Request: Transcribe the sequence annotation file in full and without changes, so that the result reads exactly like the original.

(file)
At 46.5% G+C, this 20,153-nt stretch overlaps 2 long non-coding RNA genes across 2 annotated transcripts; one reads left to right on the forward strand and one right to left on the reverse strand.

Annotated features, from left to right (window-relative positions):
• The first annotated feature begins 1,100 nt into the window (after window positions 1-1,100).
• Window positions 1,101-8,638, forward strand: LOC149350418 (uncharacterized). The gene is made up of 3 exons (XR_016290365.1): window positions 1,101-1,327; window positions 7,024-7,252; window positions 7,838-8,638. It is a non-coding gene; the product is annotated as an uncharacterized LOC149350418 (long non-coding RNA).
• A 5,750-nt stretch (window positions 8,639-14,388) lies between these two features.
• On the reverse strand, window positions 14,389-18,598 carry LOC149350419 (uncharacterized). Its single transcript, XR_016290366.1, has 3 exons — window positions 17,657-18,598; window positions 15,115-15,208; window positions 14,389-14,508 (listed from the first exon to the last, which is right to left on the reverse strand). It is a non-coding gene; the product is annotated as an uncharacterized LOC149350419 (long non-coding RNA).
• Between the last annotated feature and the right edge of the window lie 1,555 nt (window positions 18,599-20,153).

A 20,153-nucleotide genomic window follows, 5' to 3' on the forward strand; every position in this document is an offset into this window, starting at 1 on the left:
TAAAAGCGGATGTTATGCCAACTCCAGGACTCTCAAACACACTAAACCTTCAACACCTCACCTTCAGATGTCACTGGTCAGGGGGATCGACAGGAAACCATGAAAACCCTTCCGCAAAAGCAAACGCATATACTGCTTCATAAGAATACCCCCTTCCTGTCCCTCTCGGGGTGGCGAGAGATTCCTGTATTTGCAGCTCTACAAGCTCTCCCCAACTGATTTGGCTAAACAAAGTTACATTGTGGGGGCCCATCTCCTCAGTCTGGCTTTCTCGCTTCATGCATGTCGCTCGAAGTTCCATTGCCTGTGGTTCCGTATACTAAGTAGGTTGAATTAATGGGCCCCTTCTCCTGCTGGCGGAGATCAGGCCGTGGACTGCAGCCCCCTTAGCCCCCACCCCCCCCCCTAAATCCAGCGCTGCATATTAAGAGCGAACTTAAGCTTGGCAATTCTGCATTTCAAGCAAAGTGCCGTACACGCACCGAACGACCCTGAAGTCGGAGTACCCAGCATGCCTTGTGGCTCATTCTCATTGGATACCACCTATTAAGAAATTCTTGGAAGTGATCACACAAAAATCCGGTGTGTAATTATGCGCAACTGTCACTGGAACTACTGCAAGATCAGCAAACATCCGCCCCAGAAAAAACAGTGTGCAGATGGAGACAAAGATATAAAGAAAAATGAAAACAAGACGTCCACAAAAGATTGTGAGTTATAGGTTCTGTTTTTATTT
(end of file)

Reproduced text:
At 46.5% G+C, this 20,153-nt stretch overlaps 2 long non-coding RNA genes across 2 annotated transcripts; one reads left to right on the forward strand and one right to left on the reverse strand.

Annotated features, from left to right (window-relative positions):
• The first annotated feature begins 1,100 nt into the window (after window positions 1-1,100).
• Window positions 1,101-8,638, forward strand: LOC149350418 (uncharacterized). The gene is made up of 3 exons (XR_016290365.1): window positions 1,101-1,327; window positions 7,024-7,252; window positions 7,838-8,638. It is a non-coding gene; the product is annotated as an uncharacterized LOC149350418 (long non-coding RNA).
• A 5,750-nt stretch (window positions 8,639-14,388) lies between these two features.
• On the reverse strand, window positions 14,389-18,598 carry LOC149350419 (uncharacterized). Its single transcript, XR_016290366.1, has 3 exons — window positions 17,657-18,598; window positions 15,115-15,208; window positions 14,389-14,508 (listed from the first exon to the last, which is right to left on the reverse strand). It is a non-coding gene; the product is annotated as an uncharacterized LOC149350419 (long non-coding RNA).
• Between the last annotated feature and the right edge of the window lie 1,555 nt (window positions 18,599-20,153).

A 20,153-nucleotide genomic window follows, 5' to 3' on the forward strand; every position in this document is an offset into this window, starting at 1 on the left:
TAAAAGCGGATGTTATGCCAACTCCAGGACTCTCAAACACACTAAACCTTCAACACCTCACCTTCAGATGTCACTGGTCAGGGGGATCGACAGGAAACCATGAAAACCCTTCCGCAAAAGCAAACGCATATACTGCTTCATAAGAATACCCCCTTCCTGTCCCTCTCGGGGTGGCGAGAGATTCCTGTATTTGCAGCTCTACAAGCTCTCCCCAACTGATTTGGCTAAACAAAGTTACATTGTGGGGGCCCATCTCCTCAGTCTGGCTTTCTCGCTTCATGCATGTCGCTCGAAGTTCCATTGCCTGTGGTTCCGTATACTAAGTAGGTTGAATTAATGGGCCCCTTCTCCTGCTGGCGGAGATCAGGCCGTGGACTGCAGCCCCCTTAGCCCCCACCCCCCCCCCTAAATCCAGCGCTGCATATTAAGAGCGAACTTAAGCTTGGCAATTCTGCATTTCAAGCAAAGTGCCGTACACGCACCGAACGACCCTGAAGTCGGAGTACCCAGCATGCCTTGTGGCTCATTCTCATTGGATACCACCTATTAAGAAATTCTTGGAAGTGATCACACAAAAATCCGGTGTGTAATTATGCGCAACTGTCACTGGAACTACTGCAAGATCAGCAAACATCCGCCCCAGAAAAAACAGTGTGCAGATGGAGACAAAGATATAAAGAAAAATGAAAACAAGACGTCCACAAAAGATTGTGAGTTATAGGTTCTGTTTTTATTT